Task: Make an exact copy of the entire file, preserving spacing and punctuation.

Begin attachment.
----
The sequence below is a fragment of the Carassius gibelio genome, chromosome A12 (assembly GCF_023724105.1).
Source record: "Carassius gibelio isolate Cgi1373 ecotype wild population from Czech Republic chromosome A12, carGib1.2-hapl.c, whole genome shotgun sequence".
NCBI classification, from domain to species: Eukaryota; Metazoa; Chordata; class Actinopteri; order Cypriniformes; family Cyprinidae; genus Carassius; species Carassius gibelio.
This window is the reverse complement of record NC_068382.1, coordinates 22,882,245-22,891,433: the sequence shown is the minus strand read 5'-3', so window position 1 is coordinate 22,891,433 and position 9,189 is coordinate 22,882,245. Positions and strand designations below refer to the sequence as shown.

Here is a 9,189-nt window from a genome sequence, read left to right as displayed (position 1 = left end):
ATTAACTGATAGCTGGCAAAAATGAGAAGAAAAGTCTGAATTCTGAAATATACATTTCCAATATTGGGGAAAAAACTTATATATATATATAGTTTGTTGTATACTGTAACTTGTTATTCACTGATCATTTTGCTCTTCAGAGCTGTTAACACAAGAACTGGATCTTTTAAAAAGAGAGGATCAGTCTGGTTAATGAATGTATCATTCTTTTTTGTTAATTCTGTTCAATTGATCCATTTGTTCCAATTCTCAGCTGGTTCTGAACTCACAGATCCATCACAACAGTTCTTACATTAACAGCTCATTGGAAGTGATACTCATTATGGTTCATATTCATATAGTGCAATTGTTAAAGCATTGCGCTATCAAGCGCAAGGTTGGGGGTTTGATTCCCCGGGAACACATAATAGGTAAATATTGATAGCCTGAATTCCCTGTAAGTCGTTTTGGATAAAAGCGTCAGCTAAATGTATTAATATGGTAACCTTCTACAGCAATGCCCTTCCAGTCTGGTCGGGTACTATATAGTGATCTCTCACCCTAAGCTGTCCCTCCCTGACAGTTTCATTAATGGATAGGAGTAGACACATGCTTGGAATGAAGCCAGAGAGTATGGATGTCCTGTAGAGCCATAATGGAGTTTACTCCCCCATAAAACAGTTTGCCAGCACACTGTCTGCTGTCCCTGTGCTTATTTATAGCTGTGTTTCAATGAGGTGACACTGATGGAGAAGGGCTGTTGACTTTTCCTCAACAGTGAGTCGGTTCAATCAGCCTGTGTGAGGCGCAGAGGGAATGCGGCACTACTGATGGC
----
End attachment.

The sequence below is a fragment of the Carassius gibelio genome, chromosome A12 (assembly GCF_023724105.1).
Source record: "Carassius gibelio isolate Cgi1373 ecotype wild population from Czech Republic chromosome A12, carGib1.2-hapl.c, whole genome shotgun sequence".
NCBI classification, from domain to species: Eukaryota; Metazoa; Chordata; class Actinopteri; order Cypriniformes; family Cyprinidae; genus Carassius; species Carassius gibelio.
This window is the reverse complement of record NC_068382.1, coordinates 22,882,245-22,891,433: the sequence shown is the minus strand read 5'-3', so window position 1 is coordinate 22,891,433 and position 9,189 is coordinate 22,882,245. Positions and strand designations below refer to the sequence as shown.

Here is a 9,189-nt window from a genome sequence, read left to right as displayed (position 1 = left end):
ATTAACTGATAGCTGGCAAAAATGAGAAGAAAAGTCTGAATTCTGAAATATACATTTCCAATATTGGGGAAAAAACTTATATATATATATAGTTTGTTGTATACTGTAACTTGTTATTCACTGATCATTTTGCTCTTCAGAGCTGTTAACACAAGAACTGGATCTTTTAAAAAGAGAGGATCAGTCTGGTTAATGAATGTATCATTCTTTTTTGTTAATTCTGTTCAATTGATCCATTTGTTCCAATTCTCAGCTGGTTCTGAACTCACAGATCCATCACAACAGTTCTTACATTAACAGCTCATTGGAAGTGATACTCATTATGGTTCATATTCATATAGTGCAATTGTTAAAGCATTGCGCTATCAAGCGCAAGGTTGGGGGTTTGATTCCCCGGGAACACATAATAGGTAAATATTGATAGCCTGAATTCCCTGTAAGTCGTTTTGGATAAAAGCGTCAGCTAAATGTATTAATATGGTAACCTTCTACAGCAATGCCCTTCCAGTCTGGTCGGGTACTATATAGTGATCTCTCACCCTAAGCTGTCCCTCCCTGACAGTTTCATTAATGGATAGGAGTAGACACATGCTTGGAATGAAGCCAGAGAGTATGGATGTCCTGTAGAGCCATAATGGAGTTTACTCCCCCATAAAACAGTTTGCCAGCACACTGTCTGCTGTCCCTGTGCTTATTTATAGCTGTGTTTCAATGAGGTGACACTGATGGAGAAGGGCTGTTGACTTTTCCTCAACAGTGAGTCGGTTCAATCAGCCTGTGTGAGGCGCAGAGGGAATGCGGCACTACTGATGGC